This one may be a bit tricky to find because Captain D’s exists solely in the south and certain parts of the Midwest. But, hey—it’s Lent, brother! We’re preparing for miracles! We got mini Cadbury eggs! The snow is melting, revealing mounds of dog shit! This is a time of chaos, and Captain D’s tastes just like sweet, sweet anarchy. Captain D’s has been on the forefront of the cutting-edge fast seafood market for as long as I’ve been alive, but the chain’s Giant Fish Sandwich actually only debuted in 2019.
This sandwich is unlike other sandwiches simply because it contains not one, but two pieces of battered-dipped fish (see above). Other fast food chains offer fish fillets or fish patties, but Captain D’s said “to hell with it” and just slapped two pieces of fish in a toasted bun. It tastes awesome, because Captain D’s batter-dipped fish pieces are... awesome. Like, they’re transcendently good. They’re generously coated in the kind of vaguely religious batter you’ll find at Culver’s, offering bite after bite of chunky, flaky fish. The only issue: you can’t eat this sandwich while driving. This is a two-hander, because there are two pieces of fish in there. To eat this thing, you have to maintain equal pressure on both sides of the bun. If you squeeze one side of the sandwich too hard, you’re gonna send at least one piece of fish shooting out of the other side. Next thing you know, you’ve put a nearby nun’s eye out and you’ve got to suffer through three weeks of self-flagellation.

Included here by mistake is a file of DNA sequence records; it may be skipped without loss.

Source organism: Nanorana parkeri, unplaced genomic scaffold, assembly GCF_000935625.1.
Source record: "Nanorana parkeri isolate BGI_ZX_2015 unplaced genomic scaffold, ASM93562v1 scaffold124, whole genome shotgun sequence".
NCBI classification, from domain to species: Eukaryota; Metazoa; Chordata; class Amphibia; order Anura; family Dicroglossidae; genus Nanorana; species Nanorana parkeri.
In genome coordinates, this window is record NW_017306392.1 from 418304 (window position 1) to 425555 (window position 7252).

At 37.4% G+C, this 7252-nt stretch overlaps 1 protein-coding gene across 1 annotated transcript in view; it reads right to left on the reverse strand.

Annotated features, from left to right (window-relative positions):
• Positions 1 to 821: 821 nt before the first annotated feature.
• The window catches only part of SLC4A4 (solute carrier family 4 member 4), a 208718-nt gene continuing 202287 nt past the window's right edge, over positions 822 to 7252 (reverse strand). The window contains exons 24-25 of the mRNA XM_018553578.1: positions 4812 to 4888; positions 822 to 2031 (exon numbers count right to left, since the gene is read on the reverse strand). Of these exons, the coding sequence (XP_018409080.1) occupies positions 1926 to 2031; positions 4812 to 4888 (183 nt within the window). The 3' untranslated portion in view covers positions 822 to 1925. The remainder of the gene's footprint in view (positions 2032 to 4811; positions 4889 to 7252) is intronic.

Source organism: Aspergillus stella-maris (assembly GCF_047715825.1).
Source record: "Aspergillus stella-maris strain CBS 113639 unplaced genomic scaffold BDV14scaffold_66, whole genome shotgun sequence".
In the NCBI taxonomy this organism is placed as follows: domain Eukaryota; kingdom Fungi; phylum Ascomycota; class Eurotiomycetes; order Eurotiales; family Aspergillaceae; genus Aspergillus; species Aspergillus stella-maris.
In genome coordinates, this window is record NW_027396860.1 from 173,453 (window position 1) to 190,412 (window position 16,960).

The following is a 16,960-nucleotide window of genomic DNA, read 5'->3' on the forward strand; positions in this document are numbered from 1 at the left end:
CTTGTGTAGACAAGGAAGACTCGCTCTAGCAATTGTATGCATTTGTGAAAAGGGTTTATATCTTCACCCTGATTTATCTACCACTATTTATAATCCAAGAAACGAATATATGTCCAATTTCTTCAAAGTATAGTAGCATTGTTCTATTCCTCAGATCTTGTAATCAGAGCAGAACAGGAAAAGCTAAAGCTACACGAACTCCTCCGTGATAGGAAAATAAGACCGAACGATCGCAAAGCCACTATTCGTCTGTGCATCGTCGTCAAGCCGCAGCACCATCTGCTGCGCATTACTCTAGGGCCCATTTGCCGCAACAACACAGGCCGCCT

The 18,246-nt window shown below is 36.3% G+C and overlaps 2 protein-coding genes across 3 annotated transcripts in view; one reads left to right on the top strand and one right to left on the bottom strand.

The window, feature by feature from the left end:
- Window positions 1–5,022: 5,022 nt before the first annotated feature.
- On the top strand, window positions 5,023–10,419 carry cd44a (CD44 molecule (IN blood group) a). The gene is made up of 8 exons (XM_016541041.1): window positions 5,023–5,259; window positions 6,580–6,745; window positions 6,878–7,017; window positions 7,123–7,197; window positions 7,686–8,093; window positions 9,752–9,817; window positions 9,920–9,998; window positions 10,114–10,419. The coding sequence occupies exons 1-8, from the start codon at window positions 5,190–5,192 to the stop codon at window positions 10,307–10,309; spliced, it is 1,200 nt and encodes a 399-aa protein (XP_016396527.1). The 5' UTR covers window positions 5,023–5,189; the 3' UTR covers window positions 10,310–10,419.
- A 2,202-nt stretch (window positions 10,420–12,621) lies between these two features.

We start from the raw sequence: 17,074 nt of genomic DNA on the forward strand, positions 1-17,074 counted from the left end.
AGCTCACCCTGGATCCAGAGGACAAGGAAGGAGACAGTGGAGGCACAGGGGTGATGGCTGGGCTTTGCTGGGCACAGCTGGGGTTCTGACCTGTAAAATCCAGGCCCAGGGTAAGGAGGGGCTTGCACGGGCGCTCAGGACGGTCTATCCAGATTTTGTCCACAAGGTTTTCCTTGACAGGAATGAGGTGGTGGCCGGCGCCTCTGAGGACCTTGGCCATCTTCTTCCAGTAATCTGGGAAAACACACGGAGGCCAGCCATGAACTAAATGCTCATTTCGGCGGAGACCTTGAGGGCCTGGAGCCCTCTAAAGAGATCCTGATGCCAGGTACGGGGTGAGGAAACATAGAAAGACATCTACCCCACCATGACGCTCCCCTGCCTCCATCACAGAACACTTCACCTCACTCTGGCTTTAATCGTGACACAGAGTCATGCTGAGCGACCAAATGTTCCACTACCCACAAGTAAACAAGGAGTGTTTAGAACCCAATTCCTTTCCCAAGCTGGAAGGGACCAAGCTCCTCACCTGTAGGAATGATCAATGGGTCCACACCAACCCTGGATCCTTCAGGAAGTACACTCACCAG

You can read my full review of this sandwich here. If you’d rather not, I’ll sum it up for you: tasty sandwich. Very, very good sandwich. The Popeyes contender did have a slightly thinner flounder patty than I was expecting, and the pickle action here is flimsy at best. Still, the buttery bun, spicy seasoning, and white, flaky flounder had me praying to the patron saint of Louisiana. 10/10 would fish again.
You’ll see two Arby’s contenders on this list: the King’s Hawaiian Deluxe, which is new, and the chain’s standard Crispy Fish Sandwich. While the Crispy Fish is a pretty standard pick (more info on that below), the King’s Hawaiian Deluxe is served on a fluffy King’s Hawaiian bun. Those things are my kryptonite. The bun pairs fabulously with the crispy Alaskan pollock, which is generously breaded and big, sticking out of the bun for several inches on each side. I’m fine with that, because the fish is good enough to stand on its own without bun support. The only thing that knocked this sandwich down a few slots: it’s kind of sloppy. The sandwich is packing a slice of cheese, two slices of tomato, a big ol’ dollop of tartar sauce on both buns, and an ungodly amount of shredded lettuce. Overall, the extra fixings create a bit of a wet sandwich.